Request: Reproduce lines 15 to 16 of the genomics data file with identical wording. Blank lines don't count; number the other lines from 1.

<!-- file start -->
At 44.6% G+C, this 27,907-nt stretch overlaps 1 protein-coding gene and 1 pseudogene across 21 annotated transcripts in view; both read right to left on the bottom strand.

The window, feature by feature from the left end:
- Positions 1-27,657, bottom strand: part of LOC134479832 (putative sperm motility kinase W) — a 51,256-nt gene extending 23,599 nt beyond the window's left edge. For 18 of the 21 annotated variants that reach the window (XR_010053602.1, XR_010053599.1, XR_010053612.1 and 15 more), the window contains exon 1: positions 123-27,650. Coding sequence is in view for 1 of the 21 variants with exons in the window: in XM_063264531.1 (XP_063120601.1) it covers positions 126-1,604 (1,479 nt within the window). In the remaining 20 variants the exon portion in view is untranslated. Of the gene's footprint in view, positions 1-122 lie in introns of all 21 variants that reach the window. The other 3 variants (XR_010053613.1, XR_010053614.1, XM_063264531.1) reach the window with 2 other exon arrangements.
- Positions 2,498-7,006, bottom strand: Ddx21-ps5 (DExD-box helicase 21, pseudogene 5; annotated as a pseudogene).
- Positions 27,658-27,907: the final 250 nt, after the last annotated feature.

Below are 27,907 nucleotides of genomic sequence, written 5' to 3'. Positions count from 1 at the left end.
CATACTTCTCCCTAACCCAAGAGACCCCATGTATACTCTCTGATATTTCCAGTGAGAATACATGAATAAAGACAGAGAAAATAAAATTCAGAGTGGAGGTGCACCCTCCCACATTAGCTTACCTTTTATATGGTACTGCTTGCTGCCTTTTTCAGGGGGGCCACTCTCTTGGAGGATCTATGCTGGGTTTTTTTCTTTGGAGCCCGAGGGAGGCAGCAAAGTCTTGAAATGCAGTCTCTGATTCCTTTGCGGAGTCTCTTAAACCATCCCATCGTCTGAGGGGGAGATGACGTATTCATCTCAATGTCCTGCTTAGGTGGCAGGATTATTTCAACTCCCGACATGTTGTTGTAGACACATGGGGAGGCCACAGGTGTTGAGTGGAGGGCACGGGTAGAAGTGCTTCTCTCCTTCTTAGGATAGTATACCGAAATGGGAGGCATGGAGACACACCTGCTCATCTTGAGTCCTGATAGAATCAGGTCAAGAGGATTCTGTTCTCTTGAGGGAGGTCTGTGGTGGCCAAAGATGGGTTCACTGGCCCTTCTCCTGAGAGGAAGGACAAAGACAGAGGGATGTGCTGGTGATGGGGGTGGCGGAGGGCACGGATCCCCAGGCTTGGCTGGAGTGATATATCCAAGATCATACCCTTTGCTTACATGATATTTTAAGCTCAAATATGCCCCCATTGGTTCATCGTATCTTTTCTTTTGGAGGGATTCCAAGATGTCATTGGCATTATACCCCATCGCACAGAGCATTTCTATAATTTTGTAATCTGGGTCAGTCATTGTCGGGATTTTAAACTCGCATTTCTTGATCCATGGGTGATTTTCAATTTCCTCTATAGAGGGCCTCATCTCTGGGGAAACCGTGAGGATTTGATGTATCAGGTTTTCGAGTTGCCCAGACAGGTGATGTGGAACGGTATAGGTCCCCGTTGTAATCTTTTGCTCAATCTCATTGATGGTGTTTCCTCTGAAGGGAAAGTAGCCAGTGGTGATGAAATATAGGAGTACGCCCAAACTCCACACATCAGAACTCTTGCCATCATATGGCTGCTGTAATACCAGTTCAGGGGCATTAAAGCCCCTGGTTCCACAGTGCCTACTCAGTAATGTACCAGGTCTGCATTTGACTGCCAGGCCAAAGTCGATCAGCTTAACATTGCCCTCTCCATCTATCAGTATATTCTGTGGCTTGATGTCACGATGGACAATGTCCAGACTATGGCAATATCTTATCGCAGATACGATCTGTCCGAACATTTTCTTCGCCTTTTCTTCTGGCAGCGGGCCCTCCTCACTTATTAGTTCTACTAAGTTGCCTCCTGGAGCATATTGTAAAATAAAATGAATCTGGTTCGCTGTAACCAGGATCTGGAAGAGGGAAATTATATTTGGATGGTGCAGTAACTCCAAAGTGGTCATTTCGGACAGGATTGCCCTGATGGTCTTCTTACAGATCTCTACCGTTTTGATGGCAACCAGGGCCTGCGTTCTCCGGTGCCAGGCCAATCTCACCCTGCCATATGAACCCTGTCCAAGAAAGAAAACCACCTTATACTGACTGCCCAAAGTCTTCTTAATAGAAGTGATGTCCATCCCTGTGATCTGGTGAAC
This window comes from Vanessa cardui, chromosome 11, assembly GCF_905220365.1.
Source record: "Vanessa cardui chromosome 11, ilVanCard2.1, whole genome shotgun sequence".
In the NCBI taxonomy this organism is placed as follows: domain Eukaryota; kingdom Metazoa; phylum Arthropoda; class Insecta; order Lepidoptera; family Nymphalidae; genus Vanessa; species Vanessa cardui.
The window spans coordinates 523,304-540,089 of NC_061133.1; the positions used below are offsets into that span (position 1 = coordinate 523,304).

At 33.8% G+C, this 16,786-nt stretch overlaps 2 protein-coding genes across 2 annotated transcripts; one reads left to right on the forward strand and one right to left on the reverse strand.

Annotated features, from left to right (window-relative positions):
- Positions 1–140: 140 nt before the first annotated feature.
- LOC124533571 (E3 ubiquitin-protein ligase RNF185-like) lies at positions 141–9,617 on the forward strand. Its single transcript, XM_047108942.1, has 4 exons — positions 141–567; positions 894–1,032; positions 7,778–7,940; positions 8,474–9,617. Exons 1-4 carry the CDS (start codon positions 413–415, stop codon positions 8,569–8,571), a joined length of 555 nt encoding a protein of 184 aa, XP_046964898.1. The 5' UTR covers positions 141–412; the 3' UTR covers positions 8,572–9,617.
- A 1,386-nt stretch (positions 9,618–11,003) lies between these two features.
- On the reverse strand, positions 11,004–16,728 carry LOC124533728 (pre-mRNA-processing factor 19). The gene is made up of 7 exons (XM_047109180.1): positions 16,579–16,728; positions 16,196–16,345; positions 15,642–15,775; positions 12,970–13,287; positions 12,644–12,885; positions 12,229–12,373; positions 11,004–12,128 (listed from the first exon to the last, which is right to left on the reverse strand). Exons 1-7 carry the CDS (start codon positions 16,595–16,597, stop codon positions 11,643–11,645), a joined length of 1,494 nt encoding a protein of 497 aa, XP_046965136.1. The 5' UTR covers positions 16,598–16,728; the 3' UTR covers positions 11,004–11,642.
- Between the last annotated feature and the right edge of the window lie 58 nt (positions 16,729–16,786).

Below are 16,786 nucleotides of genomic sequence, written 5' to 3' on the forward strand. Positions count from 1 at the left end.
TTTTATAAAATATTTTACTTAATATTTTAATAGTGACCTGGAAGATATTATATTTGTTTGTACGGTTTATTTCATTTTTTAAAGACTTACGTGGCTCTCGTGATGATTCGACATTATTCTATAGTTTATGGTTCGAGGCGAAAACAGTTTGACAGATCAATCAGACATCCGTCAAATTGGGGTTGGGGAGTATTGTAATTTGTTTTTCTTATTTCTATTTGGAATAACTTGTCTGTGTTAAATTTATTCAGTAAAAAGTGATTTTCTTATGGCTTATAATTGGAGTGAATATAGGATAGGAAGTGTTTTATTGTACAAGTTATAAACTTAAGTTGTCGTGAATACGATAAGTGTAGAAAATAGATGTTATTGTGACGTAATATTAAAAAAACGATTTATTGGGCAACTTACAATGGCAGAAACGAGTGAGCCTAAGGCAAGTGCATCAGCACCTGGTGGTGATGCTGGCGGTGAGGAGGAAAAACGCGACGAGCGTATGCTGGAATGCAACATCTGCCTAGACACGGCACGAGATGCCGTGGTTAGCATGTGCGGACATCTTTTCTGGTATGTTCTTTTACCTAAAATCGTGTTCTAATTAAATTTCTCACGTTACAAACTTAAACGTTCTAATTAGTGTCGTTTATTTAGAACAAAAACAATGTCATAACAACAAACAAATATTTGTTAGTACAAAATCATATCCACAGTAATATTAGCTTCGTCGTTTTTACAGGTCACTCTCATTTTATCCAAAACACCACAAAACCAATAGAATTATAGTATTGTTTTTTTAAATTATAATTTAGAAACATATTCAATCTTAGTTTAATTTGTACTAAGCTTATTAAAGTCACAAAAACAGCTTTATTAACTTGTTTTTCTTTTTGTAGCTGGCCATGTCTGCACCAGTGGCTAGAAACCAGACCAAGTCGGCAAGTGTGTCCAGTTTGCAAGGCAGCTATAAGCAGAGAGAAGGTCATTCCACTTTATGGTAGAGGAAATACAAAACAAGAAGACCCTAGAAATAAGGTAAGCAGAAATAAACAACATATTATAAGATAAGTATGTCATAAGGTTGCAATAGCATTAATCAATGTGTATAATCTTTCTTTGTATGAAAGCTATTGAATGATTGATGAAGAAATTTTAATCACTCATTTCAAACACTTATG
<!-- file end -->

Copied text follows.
- LOC124533571 (E3 ubiquitin-protein ligase RNF185-like) lies at positions 141–9,617 on the forward strand. Its single transcript, XM_047108942.1, has 4 exons — positions 141–567; positions 894–1,032; positions 7,778–7,940; positions 8,474–9,617. Exons 1-4 carry the CDS (start codon positions 413–415, stop codon positions 8,569–8,571), a joined length of 555 nt encoding a protein of 184 aa, XP_046964898.1. The 5' UTR covers positions 141–412; the 3' UTR covers positions 8,572–9,617.
- A 1,386-nt stretch (positions 9,618–11,003) lies between these two features.